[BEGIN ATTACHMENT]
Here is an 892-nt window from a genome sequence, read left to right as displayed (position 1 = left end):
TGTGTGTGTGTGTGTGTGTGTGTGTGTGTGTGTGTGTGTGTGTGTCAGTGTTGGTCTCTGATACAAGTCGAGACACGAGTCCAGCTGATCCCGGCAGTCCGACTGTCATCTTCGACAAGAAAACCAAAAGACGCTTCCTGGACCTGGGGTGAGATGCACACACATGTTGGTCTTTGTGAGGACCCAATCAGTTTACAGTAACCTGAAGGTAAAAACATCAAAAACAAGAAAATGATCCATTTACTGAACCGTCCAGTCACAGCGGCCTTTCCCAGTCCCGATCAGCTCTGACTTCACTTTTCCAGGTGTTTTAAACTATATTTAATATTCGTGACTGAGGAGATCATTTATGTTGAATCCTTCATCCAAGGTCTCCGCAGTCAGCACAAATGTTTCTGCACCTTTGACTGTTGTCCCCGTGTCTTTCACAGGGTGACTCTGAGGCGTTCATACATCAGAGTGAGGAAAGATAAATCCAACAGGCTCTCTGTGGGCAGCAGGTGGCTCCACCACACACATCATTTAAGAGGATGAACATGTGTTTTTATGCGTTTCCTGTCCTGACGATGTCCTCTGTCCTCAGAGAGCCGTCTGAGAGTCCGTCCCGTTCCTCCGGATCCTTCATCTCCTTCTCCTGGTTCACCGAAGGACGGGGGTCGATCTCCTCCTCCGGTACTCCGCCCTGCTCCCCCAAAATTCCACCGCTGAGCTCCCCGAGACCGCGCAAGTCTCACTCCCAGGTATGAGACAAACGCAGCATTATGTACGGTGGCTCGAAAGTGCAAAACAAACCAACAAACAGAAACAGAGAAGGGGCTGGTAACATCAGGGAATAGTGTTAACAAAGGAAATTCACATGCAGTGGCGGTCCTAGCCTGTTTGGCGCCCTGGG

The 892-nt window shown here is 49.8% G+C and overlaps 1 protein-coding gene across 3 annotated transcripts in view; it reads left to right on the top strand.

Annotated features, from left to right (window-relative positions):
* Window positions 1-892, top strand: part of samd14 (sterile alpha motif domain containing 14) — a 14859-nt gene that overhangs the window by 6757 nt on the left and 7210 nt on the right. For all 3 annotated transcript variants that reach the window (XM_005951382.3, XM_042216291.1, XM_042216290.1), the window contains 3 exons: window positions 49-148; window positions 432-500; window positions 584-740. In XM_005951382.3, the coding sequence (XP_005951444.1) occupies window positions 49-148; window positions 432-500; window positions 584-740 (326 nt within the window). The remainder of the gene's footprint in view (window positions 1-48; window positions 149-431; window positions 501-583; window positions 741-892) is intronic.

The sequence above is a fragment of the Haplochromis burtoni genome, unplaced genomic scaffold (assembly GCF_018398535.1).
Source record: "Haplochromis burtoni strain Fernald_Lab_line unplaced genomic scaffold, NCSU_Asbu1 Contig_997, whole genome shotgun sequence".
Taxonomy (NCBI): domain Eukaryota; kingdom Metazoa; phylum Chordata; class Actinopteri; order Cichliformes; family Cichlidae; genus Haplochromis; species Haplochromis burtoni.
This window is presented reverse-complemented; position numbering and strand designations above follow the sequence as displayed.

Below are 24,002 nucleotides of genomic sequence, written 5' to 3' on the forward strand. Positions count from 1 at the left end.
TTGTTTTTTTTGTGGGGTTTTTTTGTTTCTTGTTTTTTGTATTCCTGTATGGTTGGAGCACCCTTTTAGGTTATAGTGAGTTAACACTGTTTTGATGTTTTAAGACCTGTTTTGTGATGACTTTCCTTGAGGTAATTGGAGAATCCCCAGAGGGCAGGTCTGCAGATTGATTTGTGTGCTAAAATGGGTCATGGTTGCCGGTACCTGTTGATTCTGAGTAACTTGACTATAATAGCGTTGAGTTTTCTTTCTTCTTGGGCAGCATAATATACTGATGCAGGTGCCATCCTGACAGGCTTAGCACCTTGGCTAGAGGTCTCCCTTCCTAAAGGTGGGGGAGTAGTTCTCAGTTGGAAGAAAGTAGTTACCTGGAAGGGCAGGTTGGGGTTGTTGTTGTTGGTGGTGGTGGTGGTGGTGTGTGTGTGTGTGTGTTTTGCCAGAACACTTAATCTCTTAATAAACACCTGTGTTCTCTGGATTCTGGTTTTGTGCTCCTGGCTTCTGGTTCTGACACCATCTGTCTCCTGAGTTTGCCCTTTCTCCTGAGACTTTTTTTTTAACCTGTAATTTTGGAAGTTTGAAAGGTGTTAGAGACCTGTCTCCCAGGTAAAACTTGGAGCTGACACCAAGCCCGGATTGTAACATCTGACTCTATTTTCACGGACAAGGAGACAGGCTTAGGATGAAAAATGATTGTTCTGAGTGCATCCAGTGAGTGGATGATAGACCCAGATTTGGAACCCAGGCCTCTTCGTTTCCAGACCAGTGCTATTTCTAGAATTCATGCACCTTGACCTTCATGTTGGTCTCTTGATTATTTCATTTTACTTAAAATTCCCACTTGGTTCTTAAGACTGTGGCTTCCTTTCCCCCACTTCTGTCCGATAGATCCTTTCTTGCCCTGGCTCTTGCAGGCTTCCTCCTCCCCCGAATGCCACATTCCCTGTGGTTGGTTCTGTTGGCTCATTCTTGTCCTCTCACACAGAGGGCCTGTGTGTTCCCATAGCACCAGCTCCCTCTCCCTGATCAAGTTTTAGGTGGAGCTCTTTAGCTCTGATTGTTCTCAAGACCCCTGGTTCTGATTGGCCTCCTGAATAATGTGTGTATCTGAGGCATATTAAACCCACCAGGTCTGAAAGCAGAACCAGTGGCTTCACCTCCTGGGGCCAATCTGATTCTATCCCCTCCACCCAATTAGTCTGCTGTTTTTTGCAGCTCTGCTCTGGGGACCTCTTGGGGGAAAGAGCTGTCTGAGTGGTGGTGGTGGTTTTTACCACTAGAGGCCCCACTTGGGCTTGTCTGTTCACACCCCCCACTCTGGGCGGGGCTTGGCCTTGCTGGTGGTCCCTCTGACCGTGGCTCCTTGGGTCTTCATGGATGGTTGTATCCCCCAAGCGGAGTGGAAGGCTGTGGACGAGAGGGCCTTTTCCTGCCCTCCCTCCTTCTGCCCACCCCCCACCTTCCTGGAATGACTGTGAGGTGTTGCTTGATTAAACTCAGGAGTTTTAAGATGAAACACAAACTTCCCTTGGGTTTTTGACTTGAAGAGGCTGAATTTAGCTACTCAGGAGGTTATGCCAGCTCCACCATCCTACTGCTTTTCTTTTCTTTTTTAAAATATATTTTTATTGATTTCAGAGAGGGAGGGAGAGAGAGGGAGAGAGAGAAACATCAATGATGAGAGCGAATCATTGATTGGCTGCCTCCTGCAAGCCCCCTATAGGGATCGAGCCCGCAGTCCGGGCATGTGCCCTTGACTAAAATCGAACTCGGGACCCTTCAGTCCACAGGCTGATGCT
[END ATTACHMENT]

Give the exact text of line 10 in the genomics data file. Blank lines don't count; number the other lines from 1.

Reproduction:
Below are 24,002 nucleotides of genomic sequence, written 5' to 3' on the forward strand. Positions count from 1 at the left end.